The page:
Homer. Herodotus. Sophocles. Plato. Aristotle.
I studied the names inscribed on Butler’s edifice, as I’ve done countless times before. Somewhat jokingly, I thought to myself, “Well, I guess to get any respect around here you’ve gotta be white, rich, and dead.”
This is something I’ve thought about often, as I’m sure plenty others have as well. I, a mixed-race woman, go to a university named after an “explorer” (read: murderer), whose skills in navigation were surpassed only by his skills in spreading disease and fabricating elaborate myths of racial superiority, and, as part of said university’s Core Curriculum, I study texts written by authors who felt that anyone who wasn’t a landowning white dude was inferior. And these authors’ names also just so happen to grace the building where I spend more than half my time, looking down on me every time I enter, much like many of them would have if they were still alive.
As I examined these names, though, my gaze turned from one of righteous anger to one of resigned exasperation—which also happens to encapsulate my feelings about the Core. Allow me to explain.
I was one of those nerds who chose Columbia for the Core. Yep, we exist. I first learned about it on a prospective student tour and spent hours researching it as soon as I got home. I studied the book lists for Literature Humanities and Contemporary Civilization, seeing titles I’d only ever heard about on Jeopardy. I was hooked. I knew I had to come here.
But shortly into Lit Hum in my first year, I remember feeling frustrated by the narrowness of the authors’ perspectives. Although I understand that Homer and his squad were writing way back when and thus held completely different worldviews from mine, it feels like we read an excessive number of texts by prejudiced white dudes. Like, we get it: Women are inferior, slavery is cool, and man is God’s gift to the world. Heard you the first time, President Trump.
So, when people talk about “decolonizing the Core,” I can empathize. It’s hard not to feel discouraged when the syllabus for a course seems to prioritize the ill-informed opinions of a privileged few over those of the disenfranchised majority. I’ve felt the pain of not getting to read more authors who can speak to my experiences as a woman of color. It’s hard not to wonder why we continue to amplify the voices of bigots by spending hours reading and discussing their works. It’s hard not to wallow in that righteous anger, but perhaps we’re missing the point of the Core.
Maybe the point of the Core isn’t to speak to our unique identities, but to brace us for a world that is slow to change, rife with inequality, and insensitive to the suffering of so many. It’s meant to teach us how a relatively small but still very vocal group of people see the world. The Core isn’t a mirror, it’s a magnifying glass. It’s a tool that prepares us for ideologies that at best merely contradict our own and at worst cause serious harm. It challenges us to examine our own morals and contemplate how they will guide us in combating the disturbing themes we read about in Plato’s “Republic” and experience in real life.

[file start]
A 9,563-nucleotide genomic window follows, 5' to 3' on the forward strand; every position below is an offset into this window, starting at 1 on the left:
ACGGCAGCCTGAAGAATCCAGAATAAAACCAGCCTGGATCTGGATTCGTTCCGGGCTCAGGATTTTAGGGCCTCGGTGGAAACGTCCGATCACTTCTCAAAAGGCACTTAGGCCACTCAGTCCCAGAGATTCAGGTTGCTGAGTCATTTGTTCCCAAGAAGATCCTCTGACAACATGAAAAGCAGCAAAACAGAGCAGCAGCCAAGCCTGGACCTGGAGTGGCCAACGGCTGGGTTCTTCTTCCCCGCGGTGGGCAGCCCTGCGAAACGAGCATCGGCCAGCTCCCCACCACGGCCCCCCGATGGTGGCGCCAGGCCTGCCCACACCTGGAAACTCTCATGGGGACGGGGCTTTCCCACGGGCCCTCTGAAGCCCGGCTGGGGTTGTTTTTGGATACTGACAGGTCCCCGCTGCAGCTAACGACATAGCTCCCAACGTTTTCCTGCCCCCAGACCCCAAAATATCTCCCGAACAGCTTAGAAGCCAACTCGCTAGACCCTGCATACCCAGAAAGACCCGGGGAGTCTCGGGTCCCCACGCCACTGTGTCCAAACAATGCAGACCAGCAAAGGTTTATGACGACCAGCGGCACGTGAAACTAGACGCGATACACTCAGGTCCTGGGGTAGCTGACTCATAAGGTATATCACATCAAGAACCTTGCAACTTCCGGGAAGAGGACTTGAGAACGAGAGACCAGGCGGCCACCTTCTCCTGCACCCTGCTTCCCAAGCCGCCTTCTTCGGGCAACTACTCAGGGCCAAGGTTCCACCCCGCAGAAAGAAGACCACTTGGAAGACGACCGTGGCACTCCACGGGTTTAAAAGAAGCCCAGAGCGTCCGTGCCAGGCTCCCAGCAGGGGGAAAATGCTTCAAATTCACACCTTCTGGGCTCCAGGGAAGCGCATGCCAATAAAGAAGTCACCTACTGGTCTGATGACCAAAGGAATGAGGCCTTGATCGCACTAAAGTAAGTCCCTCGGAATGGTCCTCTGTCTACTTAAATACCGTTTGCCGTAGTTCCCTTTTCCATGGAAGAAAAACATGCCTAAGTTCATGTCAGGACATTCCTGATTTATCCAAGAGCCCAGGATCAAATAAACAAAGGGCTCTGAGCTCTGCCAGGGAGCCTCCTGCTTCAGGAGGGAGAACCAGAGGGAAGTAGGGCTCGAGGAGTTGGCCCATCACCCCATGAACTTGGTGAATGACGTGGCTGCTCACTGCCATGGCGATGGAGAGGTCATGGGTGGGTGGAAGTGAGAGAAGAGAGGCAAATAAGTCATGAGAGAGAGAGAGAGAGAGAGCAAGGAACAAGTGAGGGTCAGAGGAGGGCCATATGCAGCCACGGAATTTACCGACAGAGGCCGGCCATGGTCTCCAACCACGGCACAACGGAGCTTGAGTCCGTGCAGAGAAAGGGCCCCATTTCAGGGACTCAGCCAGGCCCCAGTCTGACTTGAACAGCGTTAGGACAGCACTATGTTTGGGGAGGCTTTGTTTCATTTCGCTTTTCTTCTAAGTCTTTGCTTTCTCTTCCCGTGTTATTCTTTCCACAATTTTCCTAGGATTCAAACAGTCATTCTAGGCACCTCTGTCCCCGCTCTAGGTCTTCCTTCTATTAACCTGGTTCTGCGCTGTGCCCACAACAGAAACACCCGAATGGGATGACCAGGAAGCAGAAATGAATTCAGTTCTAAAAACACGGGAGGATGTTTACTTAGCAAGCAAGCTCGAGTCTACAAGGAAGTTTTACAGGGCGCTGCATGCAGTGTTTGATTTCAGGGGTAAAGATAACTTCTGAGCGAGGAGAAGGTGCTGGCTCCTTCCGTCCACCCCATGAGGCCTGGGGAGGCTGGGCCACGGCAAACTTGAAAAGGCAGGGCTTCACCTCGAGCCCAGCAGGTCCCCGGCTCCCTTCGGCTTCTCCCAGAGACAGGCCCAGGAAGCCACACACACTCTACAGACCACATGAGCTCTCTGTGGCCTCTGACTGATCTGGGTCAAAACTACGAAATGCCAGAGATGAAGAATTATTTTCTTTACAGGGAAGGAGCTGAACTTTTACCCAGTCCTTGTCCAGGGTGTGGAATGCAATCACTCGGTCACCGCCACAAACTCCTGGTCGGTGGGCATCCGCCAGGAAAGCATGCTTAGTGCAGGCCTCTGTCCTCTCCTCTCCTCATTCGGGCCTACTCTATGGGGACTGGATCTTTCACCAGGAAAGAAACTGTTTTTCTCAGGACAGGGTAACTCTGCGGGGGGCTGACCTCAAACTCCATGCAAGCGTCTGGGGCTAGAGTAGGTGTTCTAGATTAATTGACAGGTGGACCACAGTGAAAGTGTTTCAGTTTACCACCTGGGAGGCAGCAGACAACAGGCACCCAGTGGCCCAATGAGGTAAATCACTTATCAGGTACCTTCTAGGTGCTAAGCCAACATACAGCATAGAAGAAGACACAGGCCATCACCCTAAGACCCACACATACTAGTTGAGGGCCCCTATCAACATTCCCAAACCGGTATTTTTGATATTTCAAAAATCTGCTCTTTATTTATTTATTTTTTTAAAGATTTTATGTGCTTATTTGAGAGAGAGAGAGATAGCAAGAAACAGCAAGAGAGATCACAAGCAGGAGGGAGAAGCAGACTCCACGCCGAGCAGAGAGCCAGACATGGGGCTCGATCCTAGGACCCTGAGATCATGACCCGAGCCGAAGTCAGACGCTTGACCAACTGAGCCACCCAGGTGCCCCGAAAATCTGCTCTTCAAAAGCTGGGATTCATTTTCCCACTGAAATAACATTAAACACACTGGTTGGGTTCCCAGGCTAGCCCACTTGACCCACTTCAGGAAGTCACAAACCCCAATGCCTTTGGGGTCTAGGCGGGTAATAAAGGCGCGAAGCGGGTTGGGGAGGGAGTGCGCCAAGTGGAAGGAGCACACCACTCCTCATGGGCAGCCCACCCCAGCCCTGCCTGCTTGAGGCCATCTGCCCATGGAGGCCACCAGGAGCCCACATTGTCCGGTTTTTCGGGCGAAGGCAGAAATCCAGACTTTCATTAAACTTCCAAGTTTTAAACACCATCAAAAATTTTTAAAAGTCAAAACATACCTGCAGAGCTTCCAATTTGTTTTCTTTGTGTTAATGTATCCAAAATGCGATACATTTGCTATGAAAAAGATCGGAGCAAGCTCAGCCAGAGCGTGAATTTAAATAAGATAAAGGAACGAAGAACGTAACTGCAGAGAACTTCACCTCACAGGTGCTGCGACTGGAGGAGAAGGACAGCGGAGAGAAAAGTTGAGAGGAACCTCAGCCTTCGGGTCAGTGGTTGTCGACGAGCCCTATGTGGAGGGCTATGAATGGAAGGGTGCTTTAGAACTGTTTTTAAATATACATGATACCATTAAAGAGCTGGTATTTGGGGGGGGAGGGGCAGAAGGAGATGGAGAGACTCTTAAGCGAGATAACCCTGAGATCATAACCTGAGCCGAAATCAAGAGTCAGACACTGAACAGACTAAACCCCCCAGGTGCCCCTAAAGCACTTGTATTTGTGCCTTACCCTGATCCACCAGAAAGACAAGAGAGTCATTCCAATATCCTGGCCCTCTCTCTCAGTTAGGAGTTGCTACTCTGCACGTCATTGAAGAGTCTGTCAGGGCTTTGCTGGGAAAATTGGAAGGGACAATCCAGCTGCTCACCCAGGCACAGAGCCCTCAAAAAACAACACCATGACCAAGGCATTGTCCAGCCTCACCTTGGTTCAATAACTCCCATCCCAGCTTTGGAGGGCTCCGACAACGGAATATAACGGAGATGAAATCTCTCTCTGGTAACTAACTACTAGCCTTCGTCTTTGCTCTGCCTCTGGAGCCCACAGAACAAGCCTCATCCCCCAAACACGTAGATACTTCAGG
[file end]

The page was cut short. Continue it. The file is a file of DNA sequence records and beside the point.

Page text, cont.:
If you’d like a less pessimistic interpretation, maybe it’s that the Core is merely seeking to educate us in the way of old white men so we can gain access to the so-called “Old Boys’ Club” of opportunity, wealth, and prestige. To enter this club, we must participate in a process known as cultural matching.
In her 2012 study “Hiring as Cultural Matching,” sociologist Lauren A. Rivera found that “Evaluators constructed and assessed merit in their own image, believing that culturally similar applicants were better candidates … and explicitly fought for candidates with whom they felt an emotional spark of commonality.” Put simply, if you want to work for an elite firm, research shows that it’s not enough to just be qualified for the position—you need to show you’d fit in there. And it just so happens that the educated elites who run many of the “evil” corporations Bernie Sanders keeps nagging us about are familiar with the “masterpieces” of the Western canon we read in Lit Hum and CC. Thus, the Core gives those of us without St. A’s money access to the vocabulary and culture of the privileged circles we might like to enter someday.
And so, at this point I find myself resigned to the lack of diversity in the Core, not because I can get on board with the morally objectionable views of the people immortalized on Butler, but because I’m hoping that by reading their texts I can one day enter their circles and, like a Trojan horse, destroy them and their ideologies from within.
Laura Salgado is a Columbia College sophomore studying political science-statistics with a concentration in business management because aren't we all just cogs in the corporate machine? Her interests include self-deprecating humor that probably isn't funny and arguing for a ban on mint-chocolate desserts and Comic Sans. Hit her up on Twitter and Instagram for more salty commentary @laurandsavior. A Pinch of Salt runs alternate Thursdays.